Novice brewers will sometimes rinse their scoby before adding it to sweet tea to brew kombucha, much as you might rinse a handful of cherry tomatoes before tossing them into a salad. A scoby, by contrast, doesn’t need rinsing. You’ll rinse away some of the microbes that are responsible for helping your sweet tea to transform into kombucha, so, as a best practice, move your scoby directly from one batch of kombucha to the next, with minimal handling and it’ll do just fine. If you drop it, you might consider giving it a rinse to remove excess debris it may have picked up on the ground.
Storing Your Kombucha in Direct Sunlight
Just as storing your kombucha mother in the fridge can weaken the cultures over time, so can brewing your kombucha in direct sunlight. As a rule, you should avoid fermenting or culturing anything within direct sunlight as the temperatures are inconsistent and can rise, creating an inhospitable environment for the very bacteria and yeast you’re trying to help grow. Instead, consider brewing out of direct sunlight. Indirect light is fine, as is a dark cupboard.
Adding Vinegar to Your Brew
From time to time, you see recommendations to add apple cider vinegar to your first batch of kombucha. Adding vinegar the first time you brew kombucha is intended to acidify the sweet tea, and, theoretically, help the kombucha to take root and get started. The truth is that you never need to add vinegar to your kombucha; rather, you need a SCOBY and a starter tea which should come with any kombucha mother that you purchase or that is given to you.
Adding vinegar, particularly apple cider vinegar, can introduce vinegar eels – a small nematode that thrives in acidic environments and feeds off of kombucha mothers. While harmless to humans, they can weaken your kombucha scoby and damage it (and its ability to brew kombucha) over time. Vinegar eels are a very common blight in the vinegar industry, and particularly so for apple cider vinegar. The only way to eradicate them is to use sulfur dioxide or pasteurization (source), neither of which you want to use in your brewing.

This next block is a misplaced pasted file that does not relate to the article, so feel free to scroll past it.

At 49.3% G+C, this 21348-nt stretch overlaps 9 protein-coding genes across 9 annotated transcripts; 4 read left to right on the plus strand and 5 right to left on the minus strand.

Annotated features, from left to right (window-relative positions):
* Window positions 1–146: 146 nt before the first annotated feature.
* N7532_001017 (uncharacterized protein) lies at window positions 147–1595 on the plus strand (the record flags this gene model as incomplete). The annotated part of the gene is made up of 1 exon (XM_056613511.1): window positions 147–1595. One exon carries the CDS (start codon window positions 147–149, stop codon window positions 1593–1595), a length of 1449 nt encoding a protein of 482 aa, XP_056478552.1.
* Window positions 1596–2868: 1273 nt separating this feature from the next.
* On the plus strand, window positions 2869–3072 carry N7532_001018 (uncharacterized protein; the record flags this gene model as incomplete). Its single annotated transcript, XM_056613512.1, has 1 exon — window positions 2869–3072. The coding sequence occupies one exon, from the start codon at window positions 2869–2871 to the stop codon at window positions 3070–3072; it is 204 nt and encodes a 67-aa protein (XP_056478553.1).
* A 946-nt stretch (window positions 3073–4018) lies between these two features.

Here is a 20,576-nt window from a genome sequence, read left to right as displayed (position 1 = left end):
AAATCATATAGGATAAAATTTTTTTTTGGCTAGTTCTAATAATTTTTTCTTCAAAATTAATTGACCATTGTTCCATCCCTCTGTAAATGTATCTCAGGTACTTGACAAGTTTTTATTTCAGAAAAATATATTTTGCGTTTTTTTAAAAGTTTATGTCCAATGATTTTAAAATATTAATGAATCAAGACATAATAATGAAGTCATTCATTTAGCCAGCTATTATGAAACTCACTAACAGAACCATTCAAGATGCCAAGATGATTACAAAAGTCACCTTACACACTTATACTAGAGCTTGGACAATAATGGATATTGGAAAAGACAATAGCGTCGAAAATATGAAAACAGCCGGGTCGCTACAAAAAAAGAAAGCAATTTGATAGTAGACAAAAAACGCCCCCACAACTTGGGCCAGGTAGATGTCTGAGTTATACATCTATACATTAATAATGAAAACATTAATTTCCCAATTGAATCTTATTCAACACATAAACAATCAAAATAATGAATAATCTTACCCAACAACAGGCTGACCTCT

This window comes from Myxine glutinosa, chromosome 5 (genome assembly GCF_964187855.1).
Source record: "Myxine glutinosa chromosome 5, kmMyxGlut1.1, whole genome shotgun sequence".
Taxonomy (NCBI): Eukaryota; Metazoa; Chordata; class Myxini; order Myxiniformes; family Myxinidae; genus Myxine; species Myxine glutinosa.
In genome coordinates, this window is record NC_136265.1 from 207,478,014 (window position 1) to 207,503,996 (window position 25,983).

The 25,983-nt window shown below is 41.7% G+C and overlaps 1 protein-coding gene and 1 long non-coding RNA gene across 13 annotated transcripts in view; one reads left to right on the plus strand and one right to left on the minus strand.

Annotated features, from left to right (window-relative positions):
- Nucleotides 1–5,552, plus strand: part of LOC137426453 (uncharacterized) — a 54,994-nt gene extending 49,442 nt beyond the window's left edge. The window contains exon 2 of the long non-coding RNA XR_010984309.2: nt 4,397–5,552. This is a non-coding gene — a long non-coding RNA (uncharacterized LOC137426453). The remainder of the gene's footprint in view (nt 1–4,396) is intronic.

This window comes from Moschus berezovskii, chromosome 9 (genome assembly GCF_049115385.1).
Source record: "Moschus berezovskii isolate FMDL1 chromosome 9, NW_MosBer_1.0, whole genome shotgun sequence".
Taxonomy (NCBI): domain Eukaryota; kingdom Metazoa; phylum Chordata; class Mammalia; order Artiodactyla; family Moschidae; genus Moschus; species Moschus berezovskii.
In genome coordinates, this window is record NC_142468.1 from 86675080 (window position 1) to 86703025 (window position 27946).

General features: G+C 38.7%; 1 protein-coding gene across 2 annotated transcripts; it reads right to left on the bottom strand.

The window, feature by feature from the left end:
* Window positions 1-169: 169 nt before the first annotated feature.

Vinegar eels are another reason to make sure you’re using a high-quality kombucha mother from a reputable sources (like this one), as unsuspecting home brewers may have used contaminated vinegar in their initial brews and then passed on resulting mothers to their friends, unaware that they’re also passing on vinegar eels, too.
Using Weak Starter Tea
The kombucha SCOBY and kombucha starter tea work together to transform sweet tea into kombucha. Young kombucha tea, less than six days old, isn’t sufficiently inocculated with enough bacteria and yeast to support the continued brewing of kombucha. So if you repeatedly brew kombucha tea with weak starter tea, instead of mature starter tea (7+ days old, bright and tart), over time your kombucha may become weaker and weaker.
Oversteeping Your Tea
When you steep black tea in hot water, you release tannins and other components of the tea into the water. Properly steeped and well-brewed, tea elicits extraordinary flavor, but when that tea is oversteeped it can become very bitter and unpleasant. Oversteeping also leads to super strong, assertive kombucha with unpleasant bitter overtones. Moreover, regularly using oversteeped tea – like tea infused overnight, can weaken the coby over time.